Favorable Weather for Cygnus Liftoff Today at 70% Chance

Atlas V Rocket with Cygnus Spacecraft
The Atlas V rocket with the Cygnus spacecraft on top is seen at the launch pad. Credit: ULA

For the latest Orbital ATK mission information visit the NASA Orbital blog here… https://blogs.nasa.gov/orbital

Countdown is continuing for today’s scheduled launch of the fourth Orbital ATK commercial resupply services mission to the International Space Station. The Cygnus spacecraft is set to lift off on a United Launch Alliance Atlas V rocket from Space Launch Complex 41 at Cape Canaveral Air Force Station in Florida, carrying more than 7,000 pounds of supplies and science investigations. The chance for favorable weather at the 4:44 p.m. EST liftoff is 70 percent.

Winds at the launch site have dropped dramatically in recent hours, but are predicted to increase slightly through the launch window.

NASA television coverage has begun and can be seen at https://www.nasa.gov/nasatv. Significant countdown milestones are below.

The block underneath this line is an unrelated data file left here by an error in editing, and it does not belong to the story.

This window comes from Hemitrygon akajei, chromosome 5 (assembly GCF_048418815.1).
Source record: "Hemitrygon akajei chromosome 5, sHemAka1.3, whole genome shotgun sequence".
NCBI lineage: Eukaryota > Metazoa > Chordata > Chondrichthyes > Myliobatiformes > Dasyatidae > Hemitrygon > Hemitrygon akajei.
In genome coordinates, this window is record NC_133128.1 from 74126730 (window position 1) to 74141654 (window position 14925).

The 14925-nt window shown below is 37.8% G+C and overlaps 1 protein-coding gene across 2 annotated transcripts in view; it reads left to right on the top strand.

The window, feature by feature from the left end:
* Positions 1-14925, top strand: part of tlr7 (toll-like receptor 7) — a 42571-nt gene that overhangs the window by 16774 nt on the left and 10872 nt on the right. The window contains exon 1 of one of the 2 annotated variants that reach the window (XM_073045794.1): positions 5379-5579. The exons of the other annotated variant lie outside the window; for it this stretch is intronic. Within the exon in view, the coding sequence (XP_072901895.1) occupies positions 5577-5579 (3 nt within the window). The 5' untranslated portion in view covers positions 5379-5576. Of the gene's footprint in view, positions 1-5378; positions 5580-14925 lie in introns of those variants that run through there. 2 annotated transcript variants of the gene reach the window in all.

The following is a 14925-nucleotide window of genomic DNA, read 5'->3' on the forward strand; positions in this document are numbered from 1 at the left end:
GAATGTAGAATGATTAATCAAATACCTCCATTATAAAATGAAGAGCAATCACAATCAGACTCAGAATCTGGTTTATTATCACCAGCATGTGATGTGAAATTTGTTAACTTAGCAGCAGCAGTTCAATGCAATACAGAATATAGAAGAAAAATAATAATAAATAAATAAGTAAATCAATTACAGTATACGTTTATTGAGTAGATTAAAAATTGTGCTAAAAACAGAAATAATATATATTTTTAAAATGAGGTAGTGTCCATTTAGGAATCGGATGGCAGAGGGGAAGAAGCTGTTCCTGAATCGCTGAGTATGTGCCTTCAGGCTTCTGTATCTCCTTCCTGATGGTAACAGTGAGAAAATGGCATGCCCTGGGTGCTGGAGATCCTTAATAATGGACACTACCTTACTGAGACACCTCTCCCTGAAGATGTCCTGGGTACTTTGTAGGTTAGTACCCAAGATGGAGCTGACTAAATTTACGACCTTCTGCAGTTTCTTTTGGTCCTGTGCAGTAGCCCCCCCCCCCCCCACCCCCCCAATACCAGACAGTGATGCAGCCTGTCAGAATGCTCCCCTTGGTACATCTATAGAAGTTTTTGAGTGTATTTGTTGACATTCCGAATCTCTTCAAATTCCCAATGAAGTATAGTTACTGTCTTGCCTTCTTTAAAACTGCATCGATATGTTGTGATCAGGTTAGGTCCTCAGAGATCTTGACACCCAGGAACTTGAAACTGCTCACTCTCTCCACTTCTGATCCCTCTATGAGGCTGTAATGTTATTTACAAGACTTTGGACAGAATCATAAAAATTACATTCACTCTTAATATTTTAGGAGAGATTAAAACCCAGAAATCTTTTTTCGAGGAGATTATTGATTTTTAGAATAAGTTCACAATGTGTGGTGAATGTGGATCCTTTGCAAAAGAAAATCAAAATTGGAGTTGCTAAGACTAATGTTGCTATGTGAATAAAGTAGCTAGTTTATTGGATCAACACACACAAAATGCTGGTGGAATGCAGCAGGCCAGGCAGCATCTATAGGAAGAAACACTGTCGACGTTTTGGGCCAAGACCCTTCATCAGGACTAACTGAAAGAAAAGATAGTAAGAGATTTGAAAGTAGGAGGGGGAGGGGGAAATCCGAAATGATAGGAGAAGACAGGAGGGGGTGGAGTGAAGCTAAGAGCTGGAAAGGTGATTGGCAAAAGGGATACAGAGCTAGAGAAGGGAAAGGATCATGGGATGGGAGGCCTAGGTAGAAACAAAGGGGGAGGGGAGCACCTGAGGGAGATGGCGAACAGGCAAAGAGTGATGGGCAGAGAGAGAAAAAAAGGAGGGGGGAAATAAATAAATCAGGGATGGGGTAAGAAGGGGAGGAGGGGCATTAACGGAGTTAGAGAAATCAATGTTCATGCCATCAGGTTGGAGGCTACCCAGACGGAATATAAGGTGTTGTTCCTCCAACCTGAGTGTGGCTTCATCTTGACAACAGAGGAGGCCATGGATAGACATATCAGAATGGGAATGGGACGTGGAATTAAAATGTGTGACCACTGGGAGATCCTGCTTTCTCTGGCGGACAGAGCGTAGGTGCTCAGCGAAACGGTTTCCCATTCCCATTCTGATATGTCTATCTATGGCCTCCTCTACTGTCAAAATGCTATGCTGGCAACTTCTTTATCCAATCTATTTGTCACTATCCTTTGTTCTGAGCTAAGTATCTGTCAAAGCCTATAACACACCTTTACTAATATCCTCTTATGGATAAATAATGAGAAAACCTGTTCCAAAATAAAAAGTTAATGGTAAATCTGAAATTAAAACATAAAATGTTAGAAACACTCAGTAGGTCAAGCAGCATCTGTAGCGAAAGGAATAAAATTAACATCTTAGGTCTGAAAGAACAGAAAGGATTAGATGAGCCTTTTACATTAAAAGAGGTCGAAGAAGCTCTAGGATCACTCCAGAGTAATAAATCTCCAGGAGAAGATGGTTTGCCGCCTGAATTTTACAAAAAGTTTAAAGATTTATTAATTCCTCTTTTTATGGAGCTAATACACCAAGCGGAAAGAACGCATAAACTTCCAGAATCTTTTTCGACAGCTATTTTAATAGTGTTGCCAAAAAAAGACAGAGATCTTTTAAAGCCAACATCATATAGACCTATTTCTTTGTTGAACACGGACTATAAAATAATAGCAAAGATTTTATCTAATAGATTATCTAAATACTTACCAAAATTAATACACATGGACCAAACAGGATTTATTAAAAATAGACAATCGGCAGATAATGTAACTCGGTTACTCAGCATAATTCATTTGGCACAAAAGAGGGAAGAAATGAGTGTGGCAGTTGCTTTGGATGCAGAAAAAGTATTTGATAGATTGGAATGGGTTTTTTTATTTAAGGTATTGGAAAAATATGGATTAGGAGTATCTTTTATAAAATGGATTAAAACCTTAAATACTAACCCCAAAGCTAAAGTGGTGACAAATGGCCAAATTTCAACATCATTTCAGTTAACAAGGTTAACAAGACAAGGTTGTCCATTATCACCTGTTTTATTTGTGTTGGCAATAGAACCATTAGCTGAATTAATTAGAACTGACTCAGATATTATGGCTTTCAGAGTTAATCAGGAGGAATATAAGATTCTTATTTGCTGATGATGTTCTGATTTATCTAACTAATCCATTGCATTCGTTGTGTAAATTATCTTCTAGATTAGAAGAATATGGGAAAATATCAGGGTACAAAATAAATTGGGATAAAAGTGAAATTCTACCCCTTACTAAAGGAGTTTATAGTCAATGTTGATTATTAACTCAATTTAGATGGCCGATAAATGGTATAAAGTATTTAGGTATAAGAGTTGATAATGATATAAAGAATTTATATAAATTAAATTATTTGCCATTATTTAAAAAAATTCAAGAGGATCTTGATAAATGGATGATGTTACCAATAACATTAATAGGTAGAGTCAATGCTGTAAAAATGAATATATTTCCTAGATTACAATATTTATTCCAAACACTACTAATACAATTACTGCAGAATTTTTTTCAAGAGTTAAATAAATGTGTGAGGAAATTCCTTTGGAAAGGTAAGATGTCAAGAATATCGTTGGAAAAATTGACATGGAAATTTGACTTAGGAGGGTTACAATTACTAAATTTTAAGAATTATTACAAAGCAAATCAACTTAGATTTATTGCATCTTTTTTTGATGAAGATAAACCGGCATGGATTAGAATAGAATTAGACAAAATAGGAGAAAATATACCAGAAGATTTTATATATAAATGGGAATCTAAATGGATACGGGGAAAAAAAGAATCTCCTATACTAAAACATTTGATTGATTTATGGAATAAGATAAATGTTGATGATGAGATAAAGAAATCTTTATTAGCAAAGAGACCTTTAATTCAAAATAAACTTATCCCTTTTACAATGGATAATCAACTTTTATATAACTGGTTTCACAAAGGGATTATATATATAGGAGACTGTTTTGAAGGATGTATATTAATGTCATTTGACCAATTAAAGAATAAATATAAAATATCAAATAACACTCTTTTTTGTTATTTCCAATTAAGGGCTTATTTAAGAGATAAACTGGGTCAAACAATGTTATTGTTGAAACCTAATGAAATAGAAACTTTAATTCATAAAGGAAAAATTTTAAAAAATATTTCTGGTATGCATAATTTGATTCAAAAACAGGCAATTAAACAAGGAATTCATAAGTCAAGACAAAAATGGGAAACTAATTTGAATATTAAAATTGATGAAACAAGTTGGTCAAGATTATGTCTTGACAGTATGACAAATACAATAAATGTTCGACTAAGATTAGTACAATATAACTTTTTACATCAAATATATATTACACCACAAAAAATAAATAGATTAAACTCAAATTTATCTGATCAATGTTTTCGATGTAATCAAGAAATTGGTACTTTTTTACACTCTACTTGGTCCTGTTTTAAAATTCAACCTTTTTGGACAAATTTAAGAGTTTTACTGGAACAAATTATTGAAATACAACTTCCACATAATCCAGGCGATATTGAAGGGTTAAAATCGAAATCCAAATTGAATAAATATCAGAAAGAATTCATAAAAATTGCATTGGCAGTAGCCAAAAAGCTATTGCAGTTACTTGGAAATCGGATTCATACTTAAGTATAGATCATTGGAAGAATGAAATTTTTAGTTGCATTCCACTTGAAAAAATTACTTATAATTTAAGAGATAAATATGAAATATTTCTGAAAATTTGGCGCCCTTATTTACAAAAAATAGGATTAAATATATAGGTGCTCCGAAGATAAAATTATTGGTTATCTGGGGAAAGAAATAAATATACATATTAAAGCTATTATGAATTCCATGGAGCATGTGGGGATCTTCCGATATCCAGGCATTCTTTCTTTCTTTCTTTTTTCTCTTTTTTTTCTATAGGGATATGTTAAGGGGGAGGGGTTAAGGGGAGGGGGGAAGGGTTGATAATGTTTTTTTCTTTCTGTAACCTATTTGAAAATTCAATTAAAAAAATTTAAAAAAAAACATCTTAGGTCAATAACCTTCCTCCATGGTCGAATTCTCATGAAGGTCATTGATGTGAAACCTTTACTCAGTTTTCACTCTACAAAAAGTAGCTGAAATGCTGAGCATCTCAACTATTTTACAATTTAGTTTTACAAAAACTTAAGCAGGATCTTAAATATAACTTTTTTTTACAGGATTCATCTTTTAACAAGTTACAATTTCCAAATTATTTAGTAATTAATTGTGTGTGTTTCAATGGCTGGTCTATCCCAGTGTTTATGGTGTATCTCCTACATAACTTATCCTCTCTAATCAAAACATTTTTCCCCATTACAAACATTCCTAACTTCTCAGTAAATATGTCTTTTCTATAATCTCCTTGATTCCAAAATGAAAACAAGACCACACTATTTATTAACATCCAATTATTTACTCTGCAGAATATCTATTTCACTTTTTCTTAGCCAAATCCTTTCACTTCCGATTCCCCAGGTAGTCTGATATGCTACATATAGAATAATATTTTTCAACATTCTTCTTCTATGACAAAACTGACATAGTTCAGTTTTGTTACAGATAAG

The cargo includes dozens of science and research investigations that will occur during Expeditions 45 and 46. Science payloads will offer a new life science facility that will support studies on cell cultures, bacteria and other microorganisms; a microsatellite deployer and the first microsatellite that will be deployed from the space station; and experiments that will study the behavior of gases and liquids, clarify the thermo-physical properties of molten steel, and evaluate flame-resistant textiles.

Cygnus also will deliver replacement cargo items including a set of Microsoft HoloLens devices for use in NASA’s Sidekick project, a safety jet pack astronauts wear during spacewalks known as SAFER, and high pressure nitrogen and oxygen tanks to plug into the station’s air supply network.

For a mission overview, press kit, launch countdown coverage, NASA’s launch blog, and more information about the mission, visit: https://www.nasa.gov/orbitalatk.

To join the online conversation about the Orbital ATK CRS-4 launch and the International Space Station on Twitter, follow @Space_Station and the hashtag #Cygnus.

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